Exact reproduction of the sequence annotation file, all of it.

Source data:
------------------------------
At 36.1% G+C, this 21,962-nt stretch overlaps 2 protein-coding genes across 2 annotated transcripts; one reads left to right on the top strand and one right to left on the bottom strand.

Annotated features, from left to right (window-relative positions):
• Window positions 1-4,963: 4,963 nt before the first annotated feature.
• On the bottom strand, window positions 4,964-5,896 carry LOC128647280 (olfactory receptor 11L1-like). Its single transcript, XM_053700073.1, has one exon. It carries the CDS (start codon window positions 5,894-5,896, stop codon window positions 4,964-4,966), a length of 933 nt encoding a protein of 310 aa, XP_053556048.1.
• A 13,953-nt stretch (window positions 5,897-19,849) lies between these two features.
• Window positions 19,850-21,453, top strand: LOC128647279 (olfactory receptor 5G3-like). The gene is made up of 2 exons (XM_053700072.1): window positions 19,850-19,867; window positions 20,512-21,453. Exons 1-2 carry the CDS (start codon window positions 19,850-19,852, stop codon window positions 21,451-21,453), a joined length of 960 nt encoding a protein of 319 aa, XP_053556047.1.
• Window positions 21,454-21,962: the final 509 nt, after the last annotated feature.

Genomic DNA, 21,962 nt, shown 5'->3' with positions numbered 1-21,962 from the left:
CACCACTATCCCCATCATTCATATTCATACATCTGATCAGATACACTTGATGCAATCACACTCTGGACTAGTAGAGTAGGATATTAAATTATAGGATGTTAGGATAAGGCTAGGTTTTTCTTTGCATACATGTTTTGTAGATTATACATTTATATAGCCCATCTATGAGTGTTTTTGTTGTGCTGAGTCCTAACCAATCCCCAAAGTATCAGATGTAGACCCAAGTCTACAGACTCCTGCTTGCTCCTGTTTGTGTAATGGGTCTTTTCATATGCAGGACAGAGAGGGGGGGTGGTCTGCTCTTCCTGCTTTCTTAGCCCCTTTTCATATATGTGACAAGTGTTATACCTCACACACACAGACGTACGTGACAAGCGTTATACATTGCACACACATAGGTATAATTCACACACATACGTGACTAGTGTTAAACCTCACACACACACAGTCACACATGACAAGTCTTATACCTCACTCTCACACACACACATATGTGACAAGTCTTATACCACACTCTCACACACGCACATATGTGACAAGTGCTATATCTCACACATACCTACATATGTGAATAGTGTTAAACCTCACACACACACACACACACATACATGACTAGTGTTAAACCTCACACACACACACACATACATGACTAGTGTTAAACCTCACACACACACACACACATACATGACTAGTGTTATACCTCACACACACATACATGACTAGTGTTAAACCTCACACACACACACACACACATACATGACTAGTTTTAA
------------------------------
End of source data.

At 36.1% G+C, this 21,962-nt stretch overlaps 2 protein-coding genes across 2 annotated transcripts; one reads left to right on the top strand and one right to left on the bottom strand.

Annotated features, from left to right (window-relative positions):
• Window positions 1-4,963: 4,963 nt before the first annotated feature.
• On the bottom strand, window positions 4,964-5,896 carry LOC128647280 (olfactory receptor 11L1-like). Its single transcript, XM_053700073.1, has one exon. It carries the CDS (start codon window positions 5,894-5,896, stop codon window positions 4,964-4,966), a length of 933 nt encoding a protein of 310 aa, XP_053556048.1.
• A 13,953-nt stretch (window positions 5,897-19,849) lies between these two features.
• Window positions 19,850-21,453, top strand: LOC128647279 (olfactory receptor 5G3-like). The gene is made up of 2 exons (XM_053700072.1): window positions 19,850-19,867; window positions 20,512-21,453. Exons 1-2 carry the CDS (start codon window positions 19,850-19,852, stop codon window positions 21,451-21,453), a joined length of 960 nt encoding a protein of 319 aa, XP_053556047.1.
• Window positions 21,454-21,962: the final 509 nt, after the last annotated feature.

Genomic DNA, 21,962 nt, shown 5'->3' with positions numbered 1-21,962 from the left:
CACCACTATCCCCATCATTCATATTCATACATCTGATCAGATACACTTGATGCAATCACACTCTGGACTAGTAGAGTAGGATATTAAATTATAGGATGTTAGGATAAGGCTAGGTTTTTCTTTGCATACATGTTTTGTAGATTATACATTTATATAGCCCATCTATGAGTGTTTTTGTTGTGCTGAGTCCTAACCAATCCCCAAAGTATCAGATGTAGACCCAAGTCTACAGACTCCTGCTTGCTCCTGTTTGTGTAATGGGTCTTTTCATATGCAGGACAGAGAGGGGGGGTGGTCTGCTCTTCCTGCTTTCTTAGCCCCTTTTCATATATGTGACAAGTGTTATACCTCACACACACAGACGTACGTGACAAGCGTTATACATTGCACACACATAGGTATAATTCACACACATACGTGACTAGTGTTAAACCTCACACACACACAGTCACACATGACAAGTCTTATACCTCACTCTCACACACACACATATGTGACAAGTCTTATACCACACTCTCACACACGCACATATGTGACAAGTGCTATATCTCACACATACCTACATATGTGAATAGTGTTAAACCTCACACACACACACACACACATACATGACTAGTGTTAAACCTCACACACACACACACATACATGACTAGTGTTAAACCTCACACACACACACACACATACATGACTAGTGTTATACCTCACACACACATACATGACTAGTGTTAAACCTCACACACACACACACACACATACATGACTAGTTTTAA